Tuesday, May 29, 2012

The Liberty of Free Riders: The Minimum Coverage Provision, Mill's "Harm Principle," and American Social Morality

Neil Siegel

Many defenders of the minimum coverage provision in the Patient Protection and Affordable Care Act (ACA) think it obvious that the main constitutional objection to the provision sounds primarily in economic substantive due process — specifically, to the Lochner Court's protection of individual freedom from participation in any involuntary contract. Opponents of the minimum coverage provision deny this, even though many of the most vigorous opponents are self-identified libertarians who want very much to re-establish Lochner as the law of the land. They deny this even though Mitt Romney seems to be making little political progress convincing fellow opponents of the ACA that his enabling of an individual mandate in Massachusetts is reconcilable with his condemnation of the ACA.

But if defenders of the ACA are right about how the constitutional objection to the minimum coverage provision is best understood, it does not follow that this objection is misguided. That needs to be independently established. Should an economic substantive due process objection to any individual health insurance mandate imposed by any government in America succeed, either as a matter of legal doctrine or as a matter of political morality?

Much has been written about the adverse selection and cost shifting problems targeted by the minimum coverage provision. In a recent piece in the American Journal of Law and Medicine, my Duke colleague Jedediah Purdy and I argue that these free-rider problems link the federalism dimension of the debate over the minimum coverage provision to the doctrinally separate and suppressed individual rights dimension. As the scope of these problems justifies federal power to require individuals to obtain health insurance coverage, so their very existence illuminates the difficulty of arguing directly — as opposed to indirectly through the Commerce Clause — that the minimum coverage provision infringes individual liberty. The interdependence between some people’s decisions to forgo insurance and the well-being of other people means that refusing insurance is far from being a purely self-regarding action. For reasons rooted in this interdependence, serious obstacles confront anyone who aims to establish that the liberty claims of free riders should be constitutionally or morally decisive.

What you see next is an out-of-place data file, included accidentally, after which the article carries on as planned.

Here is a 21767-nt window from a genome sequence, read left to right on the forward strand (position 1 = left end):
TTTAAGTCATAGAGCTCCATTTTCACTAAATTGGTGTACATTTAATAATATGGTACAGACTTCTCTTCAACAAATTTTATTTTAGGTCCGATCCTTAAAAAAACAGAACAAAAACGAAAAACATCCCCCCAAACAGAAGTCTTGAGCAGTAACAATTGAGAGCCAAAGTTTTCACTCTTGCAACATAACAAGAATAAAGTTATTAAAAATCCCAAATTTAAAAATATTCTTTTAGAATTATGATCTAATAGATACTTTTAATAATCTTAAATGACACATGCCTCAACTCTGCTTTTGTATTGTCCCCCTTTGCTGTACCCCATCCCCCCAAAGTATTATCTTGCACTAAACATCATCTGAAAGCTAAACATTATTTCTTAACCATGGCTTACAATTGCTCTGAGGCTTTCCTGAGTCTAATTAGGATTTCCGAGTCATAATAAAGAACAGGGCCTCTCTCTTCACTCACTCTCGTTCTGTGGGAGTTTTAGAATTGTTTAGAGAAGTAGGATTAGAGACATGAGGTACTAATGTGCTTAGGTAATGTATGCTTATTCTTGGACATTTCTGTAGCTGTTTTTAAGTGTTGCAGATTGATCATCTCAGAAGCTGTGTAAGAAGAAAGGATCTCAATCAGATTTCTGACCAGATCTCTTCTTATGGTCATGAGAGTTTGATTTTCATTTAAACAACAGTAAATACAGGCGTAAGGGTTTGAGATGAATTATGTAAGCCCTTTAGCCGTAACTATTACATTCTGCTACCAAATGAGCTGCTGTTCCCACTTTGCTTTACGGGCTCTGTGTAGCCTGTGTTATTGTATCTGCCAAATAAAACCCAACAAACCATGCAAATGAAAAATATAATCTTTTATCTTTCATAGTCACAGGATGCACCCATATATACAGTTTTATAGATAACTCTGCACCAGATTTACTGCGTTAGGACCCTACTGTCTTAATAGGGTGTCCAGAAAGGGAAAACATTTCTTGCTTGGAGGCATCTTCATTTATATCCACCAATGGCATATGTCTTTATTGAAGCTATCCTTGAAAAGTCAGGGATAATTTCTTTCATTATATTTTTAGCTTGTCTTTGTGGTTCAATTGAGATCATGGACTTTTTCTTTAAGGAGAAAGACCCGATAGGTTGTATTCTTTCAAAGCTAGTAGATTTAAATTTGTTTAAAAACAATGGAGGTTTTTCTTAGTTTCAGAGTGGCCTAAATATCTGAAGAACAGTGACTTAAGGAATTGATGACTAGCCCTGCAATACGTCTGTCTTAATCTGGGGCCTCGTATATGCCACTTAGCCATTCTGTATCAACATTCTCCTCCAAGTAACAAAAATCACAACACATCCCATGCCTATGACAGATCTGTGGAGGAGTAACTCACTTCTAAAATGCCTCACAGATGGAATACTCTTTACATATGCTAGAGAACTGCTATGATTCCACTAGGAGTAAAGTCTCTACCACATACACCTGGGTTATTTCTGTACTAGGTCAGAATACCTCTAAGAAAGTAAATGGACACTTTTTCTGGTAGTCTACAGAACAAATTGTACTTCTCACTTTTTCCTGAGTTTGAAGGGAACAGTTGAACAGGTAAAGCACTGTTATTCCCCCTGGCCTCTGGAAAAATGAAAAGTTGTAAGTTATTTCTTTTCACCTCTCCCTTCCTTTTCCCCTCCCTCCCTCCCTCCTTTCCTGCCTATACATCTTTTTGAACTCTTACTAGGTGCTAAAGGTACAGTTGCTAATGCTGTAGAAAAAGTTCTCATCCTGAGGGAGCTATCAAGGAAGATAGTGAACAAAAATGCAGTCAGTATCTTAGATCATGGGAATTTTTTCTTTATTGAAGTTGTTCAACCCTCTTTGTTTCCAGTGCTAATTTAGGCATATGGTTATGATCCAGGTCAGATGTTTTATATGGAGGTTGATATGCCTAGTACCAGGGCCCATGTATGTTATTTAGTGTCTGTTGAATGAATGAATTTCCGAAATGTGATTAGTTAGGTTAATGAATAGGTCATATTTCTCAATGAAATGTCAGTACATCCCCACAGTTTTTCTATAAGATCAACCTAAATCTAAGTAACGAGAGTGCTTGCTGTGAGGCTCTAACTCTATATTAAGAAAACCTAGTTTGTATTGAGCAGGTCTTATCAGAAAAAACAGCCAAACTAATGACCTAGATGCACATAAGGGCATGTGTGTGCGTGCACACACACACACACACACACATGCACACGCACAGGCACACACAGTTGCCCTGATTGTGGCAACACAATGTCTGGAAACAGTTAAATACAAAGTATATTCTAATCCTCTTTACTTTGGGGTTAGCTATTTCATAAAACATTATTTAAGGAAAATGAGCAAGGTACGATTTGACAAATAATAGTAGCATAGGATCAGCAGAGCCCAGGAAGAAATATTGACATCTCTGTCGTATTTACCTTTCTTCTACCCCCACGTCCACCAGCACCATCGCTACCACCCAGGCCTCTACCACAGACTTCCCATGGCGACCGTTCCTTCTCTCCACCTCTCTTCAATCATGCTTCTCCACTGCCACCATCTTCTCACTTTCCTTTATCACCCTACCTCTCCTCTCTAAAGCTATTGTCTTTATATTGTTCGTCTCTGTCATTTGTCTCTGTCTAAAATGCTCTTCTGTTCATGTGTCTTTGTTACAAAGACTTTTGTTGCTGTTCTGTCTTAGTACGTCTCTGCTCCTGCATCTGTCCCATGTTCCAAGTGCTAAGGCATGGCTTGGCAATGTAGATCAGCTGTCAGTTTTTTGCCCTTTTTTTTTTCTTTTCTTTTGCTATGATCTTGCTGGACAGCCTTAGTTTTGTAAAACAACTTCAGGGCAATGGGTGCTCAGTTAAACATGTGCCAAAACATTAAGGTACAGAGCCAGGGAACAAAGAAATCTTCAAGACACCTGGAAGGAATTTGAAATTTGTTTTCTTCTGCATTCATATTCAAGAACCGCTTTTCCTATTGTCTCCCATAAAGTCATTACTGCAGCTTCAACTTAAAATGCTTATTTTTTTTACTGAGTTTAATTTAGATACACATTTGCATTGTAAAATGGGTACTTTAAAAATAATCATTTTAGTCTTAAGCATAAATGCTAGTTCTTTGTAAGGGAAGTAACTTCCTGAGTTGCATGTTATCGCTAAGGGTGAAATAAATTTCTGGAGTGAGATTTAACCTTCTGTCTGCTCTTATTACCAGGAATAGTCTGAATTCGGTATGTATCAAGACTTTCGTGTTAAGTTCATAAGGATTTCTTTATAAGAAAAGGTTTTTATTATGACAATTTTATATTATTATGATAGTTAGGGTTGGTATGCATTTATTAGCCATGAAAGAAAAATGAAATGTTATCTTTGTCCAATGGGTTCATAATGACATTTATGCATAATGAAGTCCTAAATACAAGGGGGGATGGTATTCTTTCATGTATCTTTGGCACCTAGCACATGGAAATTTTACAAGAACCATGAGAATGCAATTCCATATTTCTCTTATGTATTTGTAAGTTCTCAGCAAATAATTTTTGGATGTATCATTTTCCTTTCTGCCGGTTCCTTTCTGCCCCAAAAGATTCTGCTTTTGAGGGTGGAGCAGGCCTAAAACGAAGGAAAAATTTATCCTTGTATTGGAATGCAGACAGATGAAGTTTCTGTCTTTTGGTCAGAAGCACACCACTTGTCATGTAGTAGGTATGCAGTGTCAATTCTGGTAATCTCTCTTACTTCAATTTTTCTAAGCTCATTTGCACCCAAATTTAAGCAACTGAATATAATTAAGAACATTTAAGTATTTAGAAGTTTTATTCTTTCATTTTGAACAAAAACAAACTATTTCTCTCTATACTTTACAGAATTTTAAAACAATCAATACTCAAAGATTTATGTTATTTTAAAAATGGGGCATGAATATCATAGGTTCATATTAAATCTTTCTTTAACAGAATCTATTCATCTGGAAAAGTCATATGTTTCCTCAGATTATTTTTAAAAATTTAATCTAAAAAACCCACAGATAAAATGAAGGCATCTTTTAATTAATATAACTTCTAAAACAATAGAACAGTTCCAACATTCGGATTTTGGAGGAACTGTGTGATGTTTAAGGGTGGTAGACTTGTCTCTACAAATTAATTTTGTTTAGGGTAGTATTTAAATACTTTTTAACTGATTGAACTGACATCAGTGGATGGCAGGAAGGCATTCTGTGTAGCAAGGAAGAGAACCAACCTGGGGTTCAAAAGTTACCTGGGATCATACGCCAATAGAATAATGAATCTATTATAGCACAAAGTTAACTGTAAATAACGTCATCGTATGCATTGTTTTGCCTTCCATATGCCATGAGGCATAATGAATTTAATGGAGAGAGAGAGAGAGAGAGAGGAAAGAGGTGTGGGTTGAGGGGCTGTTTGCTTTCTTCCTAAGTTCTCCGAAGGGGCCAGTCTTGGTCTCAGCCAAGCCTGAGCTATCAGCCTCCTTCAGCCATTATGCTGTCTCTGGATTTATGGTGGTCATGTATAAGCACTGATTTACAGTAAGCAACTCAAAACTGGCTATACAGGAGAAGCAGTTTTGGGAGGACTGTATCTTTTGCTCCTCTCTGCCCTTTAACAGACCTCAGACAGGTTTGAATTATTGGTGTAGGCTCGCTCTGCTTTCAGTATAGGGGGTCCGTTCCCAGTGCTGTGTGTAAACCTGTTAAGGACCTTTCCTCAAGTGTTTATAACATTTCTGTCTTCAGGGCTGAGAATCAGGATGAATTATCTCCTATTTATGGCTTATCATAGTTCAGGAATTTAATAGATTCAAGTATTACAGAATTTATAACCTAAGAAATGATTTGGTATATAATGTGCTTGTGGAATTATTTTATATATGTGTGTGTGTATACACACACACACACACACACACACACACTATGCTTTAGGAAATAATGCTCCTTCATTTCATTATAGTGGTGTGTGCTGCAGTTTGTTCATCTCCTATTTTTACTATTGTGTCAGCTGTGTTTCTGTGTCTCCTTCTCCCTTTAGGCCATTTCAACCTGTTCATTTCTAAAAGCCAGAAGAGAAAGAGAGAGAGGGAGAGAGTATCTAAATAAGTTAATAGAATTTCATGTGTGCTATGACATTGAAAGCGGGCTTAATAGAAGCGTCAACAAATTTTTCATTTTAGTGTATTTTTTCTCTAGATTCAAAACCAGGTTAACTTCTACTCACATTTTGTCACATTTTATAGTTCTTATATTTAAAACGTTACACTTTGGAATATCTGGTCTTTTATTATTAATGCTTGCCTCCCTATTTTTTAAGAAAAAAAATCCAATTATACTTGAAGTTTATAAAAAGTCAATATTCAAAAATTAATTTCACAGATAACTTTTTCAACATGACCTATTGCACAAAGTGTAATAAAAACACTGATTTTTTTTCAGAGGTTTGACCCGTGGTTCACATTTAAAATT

We identify these obstacles to recognition of the claimed liberty interest with help from law, economics, and philosophy. First, we show (as have many others by now) that an economic substantive due process objection to the minimum coverage provision is doctrinally unavailable. Indeed, its unavailability helps to explain why libertarian opponents of the provision take the less straightforward doctrinal approach of recasting the Commerce Clause in libertarian terms. Second, we invoke the long-standing tradition of argument in economics that market failures justify government regulation.

Third, and most extensively, we draw from the “harm principle” of John Stuart Mill’s On Liberty. Mill’s deep commitment to libertarianism, which reflects the same anti-authoritarian spirit that moves many libertarians today, does not condemn the minimum coverage provision. This is because Mill’s criterion categorically forbids only paternalism in law-making, and the provision is justified on non-paternalistic grounds. When the regulation under consideration is not paternalistic, Mill’s libertarianism points explicitly to law and social morality to resolve boundary questions about what members of a society owe one another. In our judgment, these considerations — from federal and state safety net programs to charitable hospital practices — weigh in favor of the permissibility of the minimum coverage provision. There is, in short, nothing fundamentally un-American about it.

To be clear, we draw from Mill not because we (incorrectly) think that libertarian opponents of the ACA subscribe to the harm principle. Rather, we appeal to Mill because his libertarianism directs attention to arguments that ought to count as public reason-giving in the United States. To defend a specific version of libertarianism as giving reasons that other citizens ought to respect, one cannot avoid arguing that this libertarian vision best expresses the values of the political community. Of course, one can advocate whatever version of libertarianism one likes. But defending it as potentially authoritative for others requires appeal to values that one holds in common with them, or at least to values that the contending parties jointly recognize as central to a shared political culture.

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